Jim Geraghty of National Review and Greg Corombos of Radio America cheer the Supreme Court’s ruling in favor of a Christian baker who was sued for not customizing a wedding cake for a same-sex ceremony but note the ruling focused on this particular case rather than broader issues of conscience and religious liberty. They also cringe as Bill Clinton still sees himself as the victim in the Monica Lewinsky scandal and scolds an NBC reporter for even bringing it up. And they’re incredulous as President Trump boldly announces he has the power to pardon himself and Trump’s attorney, Rudy Giuliani, contends Trump could not even be indicted for killing former FBI Director James Comey while still in office.More
The Supreme Court upheld the First Amendment Monday, ruling in favor of Jack Phillips, owner of Masterpiece Cakes in Lakewood, CO. In a narrowly crafted 7-2 opinion, the court ruled that the Colorado Civil Rights Commission demonstrated hostility to Phillips’s religious beliefs.
Although Justice Anthony Kennedy’s majority opinion was full of the woke posturing we’ve come to expect, had this case gone the other way, religious liberty would have suffered greatly. This ruling was a necessary brushback pitch to overreaching bureaucrats trying to stamp out diversity of thought and belief.More
In his famous poem “Ozymandias,” Percy Bysshe Shelley describes the head of the tyrant’s statue lying in the desert sand:
Half sunk a shattered visage lies, whose frown,
And wrinkled lip, and sneer of cold command,
Tell that its sculptor well those passions read
Which yet survive, stamped on these lifeless things,
The hand that mocked them, and the heart that fed;
In response to a strong but unsupported reply I made on a comment on a @richardepstein post Let Them Bake Cake , @tommeyer rightly challenged me: “That said, do you think that [Justice Anthony Kennedy’s] career can be summarized as a ‘secular supremacist project of effectively outlawing biblical Christianity.’” More
In its 2015 decision in Masterpiece Cakeshop, Ltd v. Colorado Civil Rights Commission, the Colorado Court of Appeals unanimously ruled in favor of the Colorado Civil Rights Commission, which sanctioned Jack Phillips, a devout Christian and the owner of Masterpiece Cakeshop, for violating the Colorado Antidiscrimination Laws (CADA). His offense: refusing for sincere religious reasons to prepare a custom-made wedding cake for Charlie Craig and David Mullins, a gay couple. His insistence that he enjoyed the First Amendment protections of freedom of religion and speech were roundly rebuffed—as were similar claims in the 2013 New Mexico decision in Elane Photography, LLC v. Willock and the 2017 Washington decision in State of Washington v. Arlene’s Florists, Inc. The Commission then ordered Phillips “to take remedial measures, including comprehensive staff training and alteration to the company’s policies to ensure compliance with CADA.”
So Phillips had to submit to the state’s regulations if he wished to remain in business. But why this compulsory re-education program? Phillips does not insist that Colorado limit marriage solely to unions between one man and one woman. He only resists providing them services that go against his religious conscience. He routinely supplies his gay and lesbian customers with off-the-rack items for use in same-sex marriages. And he has courteously directed his gay and lesbian customers to other establishments that supply services for same-sex weddings. Phillips thus tolerates and accommodates the practices of others with which he does not agree. But the Colorado Commission decidedly does neither.More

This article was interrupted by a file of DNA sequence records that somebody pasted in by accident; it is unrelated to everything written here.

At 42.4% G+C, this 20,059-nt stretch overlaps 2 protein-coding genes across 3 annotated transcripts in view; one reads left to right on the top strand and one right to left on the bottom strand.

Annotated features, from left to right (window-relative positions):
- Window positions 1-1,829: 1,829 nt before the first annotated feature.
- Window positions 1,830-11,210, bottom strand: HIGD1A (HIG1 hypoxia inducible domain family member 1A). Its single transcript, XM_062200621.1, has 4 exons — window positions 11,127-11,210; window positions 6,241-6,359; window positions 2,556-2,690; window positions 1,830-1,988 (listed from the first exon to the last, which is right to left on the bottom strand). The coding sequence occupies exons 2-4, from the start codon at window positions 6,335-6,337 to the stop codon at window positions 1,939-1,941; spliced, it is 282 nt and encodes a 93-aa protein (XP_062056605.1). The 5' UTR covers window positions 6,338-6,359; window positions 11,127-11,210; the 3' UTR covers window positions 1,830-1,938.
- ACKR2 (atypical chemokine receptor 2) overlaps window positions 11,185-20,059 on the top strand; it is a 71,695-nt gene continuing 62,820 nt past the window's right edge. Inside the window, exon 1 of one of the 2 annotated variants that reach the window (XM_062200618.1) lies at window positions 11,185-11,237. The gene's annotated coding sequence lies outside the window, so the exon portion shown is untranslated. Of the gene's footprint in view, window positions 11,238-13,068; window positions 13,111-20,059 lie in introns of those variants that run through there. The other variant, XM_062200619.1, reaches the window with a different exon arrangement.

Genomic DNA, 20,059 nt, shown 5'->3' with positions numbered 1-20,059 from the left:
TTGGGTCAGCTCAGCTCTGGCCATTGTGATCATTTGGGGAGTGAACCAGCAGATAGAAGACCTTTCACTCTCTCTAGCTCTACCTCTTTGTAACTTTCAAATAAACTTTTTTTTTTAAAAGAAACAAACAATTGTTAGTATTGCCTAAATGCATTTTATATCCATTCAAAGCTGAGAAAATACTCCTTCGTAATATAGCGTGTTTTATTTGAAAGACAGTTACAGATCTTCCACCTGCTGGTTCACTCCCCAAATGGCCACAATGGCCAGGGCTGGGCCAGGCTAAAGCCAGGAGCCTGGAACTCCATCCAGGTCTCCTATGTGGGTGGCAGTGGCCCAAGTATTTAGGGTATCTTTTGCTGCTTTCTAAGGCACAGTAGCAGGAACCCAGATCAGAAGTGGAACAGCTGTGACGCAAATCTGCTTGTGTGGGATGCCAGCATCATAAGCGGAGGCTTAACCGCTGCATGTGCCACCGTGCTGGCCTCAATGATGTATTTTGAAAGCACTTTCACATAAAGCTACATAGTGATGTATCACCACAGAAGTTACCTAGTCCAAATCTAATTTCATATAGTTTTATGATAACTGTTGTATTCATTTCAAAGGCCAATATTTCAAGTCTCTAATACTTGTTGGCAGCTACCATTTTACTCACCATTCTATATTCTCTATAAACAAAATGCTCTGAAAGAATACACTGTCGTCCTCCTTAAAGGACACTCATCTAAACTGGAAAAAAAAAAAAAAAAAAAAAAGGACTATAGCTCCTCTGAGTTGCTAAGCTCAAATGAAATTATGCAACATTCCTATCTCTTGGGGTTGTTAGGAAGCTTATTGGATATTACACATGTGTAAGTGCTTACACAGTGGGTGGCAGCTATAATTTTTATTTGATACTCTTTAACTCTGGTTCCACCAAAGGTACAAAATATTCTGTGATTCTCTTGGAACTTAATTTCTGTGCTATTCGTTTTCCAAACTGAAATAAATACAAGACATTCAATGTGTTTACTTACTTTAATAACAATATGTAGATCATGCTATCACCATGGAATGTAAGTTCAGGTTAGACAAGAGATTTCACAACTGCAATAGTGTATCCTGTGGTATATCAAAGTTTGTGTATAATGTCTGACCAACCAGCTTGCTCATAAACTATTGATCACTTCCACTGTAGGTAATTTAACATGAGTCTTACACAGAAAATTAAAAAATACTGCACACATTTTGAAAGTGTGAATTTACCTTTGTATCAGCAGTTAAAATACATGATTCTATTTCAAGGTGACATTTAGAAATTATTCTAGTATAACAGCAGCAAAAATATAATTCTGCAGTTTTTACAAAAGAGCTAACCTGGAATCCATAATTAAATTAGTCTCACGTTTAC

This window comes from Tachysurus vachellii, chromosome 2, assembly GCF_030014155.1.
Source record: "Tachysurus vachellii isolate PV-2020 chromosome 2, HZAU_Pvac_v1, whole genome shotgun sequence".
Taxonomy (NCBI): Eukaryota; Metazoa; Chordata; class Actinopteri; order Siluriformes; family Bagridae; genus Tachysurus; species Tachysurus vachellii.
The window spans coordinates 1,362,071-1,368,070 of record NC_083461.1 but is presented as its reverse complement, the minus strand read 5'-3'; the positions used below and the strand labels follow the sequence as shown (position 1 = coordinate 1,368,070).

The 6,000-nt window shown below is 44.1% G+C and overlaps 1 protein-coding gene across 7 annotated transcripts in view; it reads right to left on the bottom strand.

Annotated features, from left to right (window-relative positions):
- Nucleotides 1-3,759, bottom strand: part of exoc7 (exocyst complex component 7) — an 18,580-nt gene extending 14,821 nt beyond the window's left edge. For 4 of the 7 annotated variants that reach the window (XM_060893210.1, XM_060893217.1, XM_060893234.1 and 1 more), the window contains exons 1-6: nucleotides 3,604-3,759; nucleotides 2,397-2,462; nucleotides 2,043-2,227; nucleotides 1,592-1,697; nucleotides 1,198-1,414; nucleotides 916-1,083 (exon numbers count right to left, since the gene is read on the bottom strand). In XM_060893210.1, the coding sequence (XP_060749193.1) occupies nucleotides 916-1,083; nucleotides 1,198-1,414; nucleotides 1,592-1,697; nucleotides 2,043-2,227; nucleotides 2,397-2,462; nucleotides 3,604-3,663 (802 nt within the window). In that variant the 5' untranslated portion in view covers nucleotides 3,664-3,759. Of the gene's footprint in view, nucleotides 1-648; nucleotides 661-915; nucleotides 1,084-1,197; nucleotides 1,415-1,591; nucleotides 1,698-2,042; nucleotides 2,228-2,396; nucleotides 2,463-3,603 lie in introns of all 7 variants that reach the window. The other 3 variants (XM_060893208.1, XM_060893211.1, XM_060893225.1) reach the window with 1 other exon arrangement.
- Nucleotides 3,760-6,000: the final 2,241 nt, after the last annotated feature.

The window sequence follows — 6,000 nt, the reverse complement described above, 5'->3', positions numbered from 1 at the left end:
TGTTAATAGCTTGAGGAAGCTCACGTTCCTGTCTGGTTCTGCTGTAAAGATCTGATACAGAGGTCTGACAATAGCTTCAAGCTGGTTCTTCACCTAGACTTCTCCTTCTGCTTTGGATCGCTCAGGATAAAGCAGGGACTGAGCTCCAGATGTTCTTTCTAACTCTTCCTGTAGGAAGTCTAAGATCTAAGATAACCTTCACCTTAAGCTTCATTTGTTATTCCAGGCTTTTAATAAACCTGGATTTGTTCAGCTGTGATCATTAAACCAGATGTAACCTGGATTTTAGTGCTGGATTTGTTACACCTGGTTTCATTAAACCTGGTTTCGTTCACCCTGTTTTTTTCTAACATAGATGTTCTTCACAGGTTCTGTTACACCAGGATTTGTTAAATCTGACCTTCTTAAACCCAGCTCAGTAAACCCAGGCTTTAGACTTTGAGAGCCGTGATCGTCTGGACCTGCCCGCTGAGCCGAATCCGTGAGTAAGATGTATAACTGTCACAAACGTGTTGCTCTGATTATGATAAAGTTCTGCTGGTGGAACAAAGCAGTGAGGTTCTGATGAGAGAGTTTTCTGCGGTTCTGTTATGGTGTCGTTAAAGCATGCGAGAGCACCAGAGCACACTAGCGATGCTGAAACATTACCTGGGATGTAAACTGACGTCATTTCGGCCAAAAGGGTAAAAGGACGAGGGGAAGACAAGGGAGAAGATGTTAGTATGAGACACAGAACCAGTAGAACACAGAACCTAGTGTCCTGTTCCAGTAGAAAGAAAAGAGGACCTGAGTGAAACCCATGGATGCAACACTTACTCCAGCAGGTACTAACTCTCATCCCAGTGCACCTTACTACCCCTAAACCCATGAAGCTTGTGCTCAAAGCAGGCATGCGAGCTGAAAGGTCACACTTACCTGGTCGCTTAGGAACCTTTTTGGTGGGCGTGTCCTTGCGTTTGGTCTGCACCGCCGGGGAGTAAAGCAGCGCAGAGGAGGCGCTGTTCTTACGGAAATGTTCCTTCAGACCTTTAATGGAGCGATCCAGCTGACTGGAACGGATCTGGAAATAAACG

OK, this time I checked before I posted, and nothing came back. I am Christian. I regularly attend a “Bible-centered” church in Houston. I do not understand why many evangelical Christians are so fervently for President Trump. I admit that I find Trump vulgar, distasteful and not especially effective as a politician. I did not […]
New “traditions” are entrenching themselves in America. Spontaneous one-man Civil Rights movements and the desecration of historical monuments have become authoritative expressions of the character and legacy of our society. Of course, these are not real “traditions.” They are the product of the fiery passion of democracy, the ardor of Jacobin fiends who have redefined what it means to be American. This is the chaos of a country without Tradition.
Tradition is a gift–an inheritance handed down over generations and not particular to any one person, family, or nation. It includes the mores of ancestors, and their heroes and holidays (as we had in this week’s Columbus Day) that express shared historical foundations. Tradition addresses the little things, like the proper attire at an evening party, even as it maintains great institutions, like the family, marriage, and religion. Though it cannot be explained by pure reason and logic, Tradition is in harmony with Nature, allowing us to better understand man’s origins and the world around us.More
Richard Epstein looks at a recent Supreme Court ruling that could have major implications for when and how religious institutions can access public money.More
A recent Supreme Court decision sheds light on an important tension in the religious clauses of the First Amendment of the Constitution. In Trinity Lutheran Church v. Comer, a church’s application for a grant from the Missouri Department of Natural Resources (DNR) to resurface its playground with poured rubber made from recycled tires was turned down solely because of the church’s status as a religious institution. The Missouri DNR held that it was bound by this provision of the Missouri Constitution: